Dr. Sharifah Fatimah tackles period poverty

By Naqibah Abdullah

GOMBAK, 7 June 2023: Period poverty refers to the lack of access to menstrual products and hygiene facilities, and continues to be a pressing issue affecting all women and girls mentioned Peduli Merah Advocate, Dr. Sharifah Fatimah Alzahrah binti Syed Hussein in a talk last week (1 June). 

The event was organized by the Women Division of The Good Society IIUM also known as EmpowHer and it is in collaboration with the Secretariat of Psychology (PSYCSTA) IIUM and the Secretariat of Fiqh and Usul Fiqh (SOFI) IIUM.

Intended in raising awareness among the public and inspiring others to share the information widely, thus promoting knowledge dissemination, the talk which was part of the Menstrual Awareness Campaign 2023 took place at the Human Sciences Square in IIUM Gombak.

Dr. Fatimah, who is also a lecturer in the Department of Sociology, IIUM, explained further the definition of period poverty and answered some of the questions related to menstruation.

“When talking about the definition of period poverty, people always mistaken it by focusing on menstrual products but the actual meaning of it is the inability for menstruating women to manage their menstruation properly, in a healthy way,” said Dr. Fatimah.  

There are several aspects that are relevant to the definition of period poverty specified by Dr. Fatimah: 

  1. enhancing education and knowledge acquisition regarding menstrual health;
  2. ensuring access to a variety of menstrual products;
  3. guaranteeing access to proper facilities and sanitation;
  4. facilitating access to medical care and attention; and,
  5. addressing discrimination based on menstruation.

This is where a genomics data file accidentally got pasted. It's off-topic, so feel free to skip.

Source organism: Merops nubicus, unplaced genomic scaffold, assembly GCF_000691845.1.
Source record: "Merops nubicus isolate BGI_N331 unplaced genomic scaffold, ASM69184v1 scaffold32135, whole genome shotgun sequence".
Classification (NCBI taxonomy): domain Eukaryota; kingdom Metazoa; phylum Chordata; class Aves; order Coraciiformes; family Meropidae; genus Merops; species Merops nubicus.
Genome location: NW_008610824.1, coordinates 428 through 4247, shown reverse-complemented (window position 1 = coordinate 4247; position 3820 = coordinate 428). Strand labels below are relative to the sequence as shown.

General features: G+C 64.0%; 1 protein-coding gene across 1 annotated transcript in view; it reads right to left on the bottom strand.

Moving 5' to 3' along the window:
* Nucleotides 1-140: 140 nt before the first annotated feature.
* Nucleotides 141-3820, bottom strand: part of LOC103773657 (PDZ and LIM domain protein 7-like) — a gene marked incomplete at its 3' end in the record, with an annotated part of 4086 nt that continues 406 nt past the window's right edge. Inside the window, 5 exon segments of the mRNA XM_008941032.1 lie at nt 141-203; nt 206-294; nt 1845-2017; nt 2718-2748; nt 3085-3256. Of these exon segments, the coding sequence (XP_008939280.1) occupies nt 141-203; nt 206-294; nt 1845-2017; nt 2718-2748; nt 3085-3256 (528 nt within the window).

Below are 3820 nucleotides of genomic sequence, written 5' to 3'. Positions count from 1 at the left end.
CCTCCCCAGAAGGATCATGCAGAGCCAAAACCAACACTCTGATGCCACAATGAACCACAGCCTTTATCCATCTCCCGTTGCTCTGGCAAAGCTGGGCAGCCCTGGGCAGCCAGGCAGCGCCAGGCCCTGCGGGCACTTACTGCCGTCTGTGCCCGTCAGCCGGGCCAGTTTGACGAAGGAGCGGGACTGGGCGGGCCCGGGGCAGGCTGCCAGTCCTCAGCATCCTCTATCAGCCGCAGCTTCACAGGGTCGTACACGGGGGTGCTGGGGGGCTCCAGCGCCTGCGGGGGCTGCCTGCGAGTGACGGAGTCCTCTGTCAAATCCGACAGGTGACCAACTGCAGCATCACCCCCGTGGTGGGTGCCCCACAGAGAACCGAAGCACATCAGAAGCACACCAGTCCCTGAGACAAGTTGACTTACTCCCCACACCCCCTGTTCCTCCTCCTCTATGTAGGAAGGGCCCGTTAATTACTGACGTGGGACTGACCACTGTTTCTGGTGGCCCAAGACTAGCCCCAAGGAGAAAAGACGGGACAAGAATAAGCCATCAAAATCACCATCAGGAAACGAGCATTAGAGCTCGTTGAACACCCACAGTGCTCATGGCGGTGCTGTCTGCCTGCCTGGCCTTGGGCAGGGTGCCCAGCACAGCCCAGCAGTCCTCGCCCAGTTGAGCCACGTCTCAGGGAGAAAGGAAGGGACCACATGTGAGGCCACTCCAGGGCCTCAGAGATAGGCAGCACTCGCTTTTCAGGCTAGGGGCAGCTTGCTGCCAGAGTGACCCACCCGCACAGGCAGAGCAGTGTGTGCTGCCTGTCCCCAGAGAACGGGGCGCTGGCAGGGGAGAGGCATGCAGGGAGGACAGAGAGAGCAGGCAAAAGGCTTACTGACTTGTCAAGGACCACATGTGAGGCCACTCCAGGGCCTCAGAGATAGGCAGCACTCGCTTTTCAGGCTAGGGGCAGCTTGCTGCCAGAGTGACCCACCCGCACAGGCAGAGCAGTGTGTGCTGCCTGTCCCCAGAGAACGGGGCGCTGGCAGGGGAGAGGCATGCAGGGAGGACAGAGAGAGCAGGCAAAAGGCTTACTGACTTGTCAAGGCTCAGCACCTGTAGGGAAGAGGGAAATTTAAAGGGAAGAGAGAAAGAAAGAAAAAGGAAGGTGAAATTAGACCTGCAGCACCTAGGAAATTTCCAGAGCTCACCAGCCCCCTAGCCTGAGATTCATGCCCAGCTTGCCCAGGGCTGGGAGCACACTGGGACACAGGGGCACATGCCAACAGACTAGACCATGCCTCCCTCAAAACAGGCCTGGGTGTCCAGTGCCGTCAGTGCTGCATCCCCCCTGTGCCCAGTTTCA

She also emphasized that we must understand the bodily changes from the onset of menstruation to menopause. It is crucial for girls to be equipped with the knowledge of what to expect and the transformations their bodies will undergo.  

Nevertheless, she still encouraged individuals to seek medical advice if they were to experience abnormal symptoms, such as prolonged bleeding, and to address any concerns or issues related to their menstrual health.

According to her, the stigmatization surrounding menstruation further compounds the problem. Societal taboos and cultural norms often silence discussions about periods, reinforcing the shame and embarrassment associated with menstruation.

She added that it also includes combatting discrimination that excludes menstruating individuals from participating certain activities and challenging stigmas and misconceptions associated with menstruation. 

Dr. Fatimah concluded that the problem of period poverty encompasses more than just the lack of access to sanitary pads or products, and there are multiple factors to consider and delve into.

In addition to Dr. Fatimah’s talk, the event featured several booths from different organizations aimed at educating students and participants about periods and reducing the associated stigma. These booths included:

  1. EmpowHer: They had a booth where attendees could engage in an activity involving painting to destigmatize period blood.
  2. PSYCSTA IIUM: They focused on mental and psychological health during menstruation at their booth.
  3. SOFI IIUM: Their booth provided information on the fiqh (Islamic jurisprudence) and fatwa (religious rulings) related to menstruation.
  4. Peduli Merah: They advocated for addressing period poverty at their booth.
  5. Suci Cups: Their booth focused on educating and promoting the use of menstrual cups.
  6. Enya Women: They had a booth dedicated to educating and promoting the use of organic menstrual pads.

The talk was followed by a Question-and-Answer (QnA) session with the students and a photography session. ***

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